One of the greatest things to ever happen to me was also one of the worst.
What I mean is it gave me some of the hardest moments of my life, but they were also the most transformative. It was my good fortune to have an outstanding strength coach when I was wrestling in college. He was strict, honest, fair, and demanding. He did all the little things right and expected the same from his athletes. I didn’t understand how anyone wouldn’t want to run through a wall for him, but some athletes just would not comply. Some would complain, some would go through the motions, and some would be late or even miss a workout. These things were always met with some form of punishment—usually at 4:30am the next day.
I can vividly remember the first time I was late to training. I had overslept my alarm, not by much, but it was still enough to jerk me out of bed with my heart pounding—man we’ve all been there! So I threw on my workout gear, my sweats, and my coat, and I ran half-way across campus in the snow and blistering wind of Laramie, Wyoming. I somehow managed to make it three minutes early, BUT I had put on the wrong pair of shorts. When I got back to the weight room after finding the correct shorts, I was ten seconds—TEN SECONDS—late! To my strength coach, that was the same as ten minutes. So the next morning at 4 am, Coach arrived and escorted me to the turf where I began my punishment: ten up-downs on his command followed by five walking lunges, ten up-downs, five lunges, ten up-downs, five lunges—all for 200 yards. He thought I’d be tired, and I was, but as a hard-headed wrestler I said the worst thing I could ever say to a strength coach: “that all you got for me?”
I then had to perform log rolls for 300 yards. After my consequential reverse peristalsis, I vowed NEVER to be late again. I stayed true to that for the remainder of my time training.
Although that was one of the worst experiences of my wrestling career, I respected and valued it. But that was during a time that CARA and RARA hours didn’t exist; athletes could be summoned as early as coaches wanted. In today’s landscape, bringing in athletes so early is not allowed. Additionally, using exercise as punishment is a means we’ve moved away from completely. What worked to get me in line back in 2001 simply isn’t an option today.
So, what can we do to make sure our athletes are compliant with training if we can’t get them out of bed at dark-thirty and make them sick all day—even if it’s to teach them a lesson they need to learn? Rest assured there are other approaches that can be just as effective, if not more. In my opinion, it comes down to three fundamental things every team should have: culture, education, and buy-in. With these, you either coach your athletes up, or these fundamentals deteriorate rapidly.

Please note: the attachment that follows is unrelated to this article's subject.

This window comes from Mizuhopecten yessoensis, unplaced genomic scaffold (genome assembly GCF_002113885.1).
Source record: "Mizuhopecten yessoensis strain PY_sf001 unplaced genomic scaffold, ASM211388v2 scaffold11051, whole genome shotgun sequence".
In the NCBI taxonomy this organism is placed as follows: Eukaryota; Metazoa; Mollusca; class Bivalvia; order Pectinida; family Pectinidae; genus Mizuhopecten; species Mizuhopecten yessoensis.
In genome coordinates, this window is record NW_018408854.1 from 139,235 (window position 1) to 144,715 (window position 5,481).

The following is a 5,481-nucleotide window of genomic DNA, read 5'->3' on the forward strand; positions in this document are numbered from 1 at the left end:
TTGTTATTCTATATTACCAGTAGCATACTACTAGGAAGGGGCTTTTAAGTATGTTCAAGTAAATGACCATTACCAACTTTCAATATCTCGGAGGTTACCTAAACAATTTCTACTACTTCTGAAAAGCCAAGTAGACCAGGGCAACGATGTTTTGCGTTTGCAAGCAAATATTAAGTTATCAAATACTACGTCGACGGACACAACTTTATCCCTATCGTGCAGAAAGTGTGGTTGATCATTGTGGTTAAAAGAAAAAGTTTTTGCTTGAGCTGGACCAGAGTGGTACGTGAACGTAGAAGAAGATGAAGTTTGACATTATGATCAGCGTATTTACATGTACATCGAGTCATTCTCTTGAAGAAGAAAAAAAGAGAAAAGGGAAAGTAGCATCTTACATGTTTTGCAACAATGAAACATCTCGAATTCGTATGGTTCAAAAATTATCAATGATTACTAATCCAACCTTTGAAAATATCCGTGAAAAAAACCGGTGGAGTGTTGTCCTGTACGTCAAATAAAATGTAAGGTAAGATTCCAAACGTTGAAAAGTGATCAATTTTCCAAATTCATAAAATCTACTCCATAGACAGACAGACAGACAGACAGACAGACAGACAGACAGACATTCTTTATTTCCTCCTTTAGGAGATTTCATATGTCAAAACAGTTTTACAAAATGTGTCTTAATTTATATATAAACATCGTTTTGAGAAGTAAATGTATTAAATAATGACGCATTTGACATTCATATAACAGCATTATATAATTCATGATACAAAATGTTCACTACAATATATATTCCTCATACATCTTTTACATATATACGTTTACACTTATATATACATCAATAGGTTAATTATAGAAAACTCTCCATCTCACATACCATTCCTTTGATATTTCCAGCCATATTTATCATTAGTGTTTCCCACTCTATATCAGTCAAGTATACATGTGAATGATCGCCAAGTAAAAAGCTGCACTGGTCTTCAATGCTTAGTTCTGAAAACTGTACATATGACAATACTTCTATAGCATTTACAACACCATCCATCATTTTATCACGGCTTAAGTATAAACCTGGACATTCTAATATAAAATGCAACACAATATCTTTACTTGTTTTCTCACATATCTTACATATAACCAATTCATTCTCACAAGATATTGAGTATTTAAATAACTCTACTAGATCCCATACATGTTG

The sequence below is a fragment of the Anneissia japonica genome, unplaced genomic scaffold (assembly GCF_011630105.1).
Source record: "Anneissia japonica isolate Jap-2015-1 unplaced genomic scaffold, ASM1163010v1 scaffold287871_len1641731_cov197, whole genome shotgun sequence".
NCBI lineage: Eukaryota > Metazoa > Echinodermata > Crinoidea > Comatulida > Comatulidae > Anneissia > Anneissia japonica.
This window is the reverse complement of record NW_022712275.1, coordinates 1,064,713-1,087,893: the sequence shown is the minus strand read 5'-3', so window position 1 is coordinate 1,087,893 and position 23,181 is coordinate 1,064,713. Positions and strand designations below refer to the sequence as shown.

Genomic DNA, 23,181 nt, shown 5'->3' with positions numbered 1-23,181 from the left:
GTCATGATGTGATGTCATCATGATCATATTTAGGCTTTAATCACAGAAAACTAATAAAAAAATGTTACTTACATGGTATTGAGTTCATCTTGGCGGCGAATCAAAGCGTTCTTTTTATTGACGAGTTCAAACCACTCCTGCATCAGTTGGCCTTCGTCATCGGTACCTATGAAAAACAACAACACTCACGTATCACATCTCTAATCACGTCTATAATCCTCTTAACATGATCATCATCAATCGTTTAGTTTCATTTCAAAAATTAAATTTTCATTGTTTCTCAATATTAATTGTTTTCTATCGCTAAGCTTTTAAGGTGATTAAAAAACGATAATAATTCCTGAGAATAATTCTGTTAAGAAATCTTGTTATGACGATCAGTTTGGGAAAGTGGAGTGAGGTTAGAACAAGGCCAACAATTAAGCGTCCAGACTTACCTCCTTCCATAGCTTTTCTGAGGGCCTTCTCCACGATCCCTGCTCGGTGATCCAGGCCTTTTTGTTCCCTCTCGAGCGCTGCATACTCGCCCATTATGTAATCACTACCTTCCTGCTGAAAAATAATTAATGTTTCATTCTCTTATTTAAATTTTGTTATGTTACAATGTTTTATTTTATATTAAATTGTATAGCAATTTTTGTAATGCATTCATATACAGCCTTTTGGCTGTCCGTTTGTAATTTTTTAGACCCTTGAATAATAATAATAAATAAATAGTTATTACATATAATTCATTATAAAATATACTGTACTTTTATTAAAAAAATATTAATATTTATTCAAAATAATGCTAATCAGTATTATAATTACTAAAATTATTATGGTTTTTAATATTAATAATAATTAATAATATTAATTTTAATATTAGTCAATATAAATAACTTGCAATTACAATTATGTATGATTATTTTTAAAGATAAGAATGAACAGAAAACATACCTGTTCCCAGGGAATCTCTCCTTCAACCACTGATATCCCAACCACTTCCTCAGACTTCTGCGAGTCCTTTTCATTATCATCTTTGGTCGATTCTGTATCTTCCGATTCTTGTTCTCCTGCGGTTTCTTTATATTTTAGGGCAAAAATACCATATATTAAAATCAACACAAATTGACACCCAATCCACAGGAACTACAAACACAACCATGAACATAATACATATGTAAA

What an easy word to throw around—culture—especially on social media. Transparency and consistent communication are important—you can’t ever communicate the team culture too much. But you can’t just talk about culture and expect it to happen magically. It must be well thought out, rooted in core values, and practiced and protected daily. Some examples of core values might be accountability, integrity, and a positive attitude. Your athletes must also adopt daily habits that embody your values, like staying positive, caring about what they do, and being accountable. Everyone must be all in. As I tell my team often, “I protect this culture like I protect my first-born!” Once you have someone who pulls in different directions and whose habits counter the culture’s core values, you’ve got a problem.
Here’s where the education piece comes in. The culture MUST be incorporated top-down. It needs to be established first with the head coach because they have the leadership roles. It then trickles down to the assistant coaches, support staff, athletes, and even to the people who work in various roles in the building. These roles may include building managers, marketing and game-day operations personnel, and even the janitorial staff. Everyone helps to make up the fabric of your culture, so it’s important to invite them to team meetings where the values, practices, and expectations will be explained. When everyone involved understands the importance of maintaining the habits of a positive culture, it can drastically decrease or limit negativity and distractions that could otherwise take away from the culture you strive to build.
Once you’ve clearly established the culture you’re building and a process for training everyone about it, getting buy-in is what will make it all come together.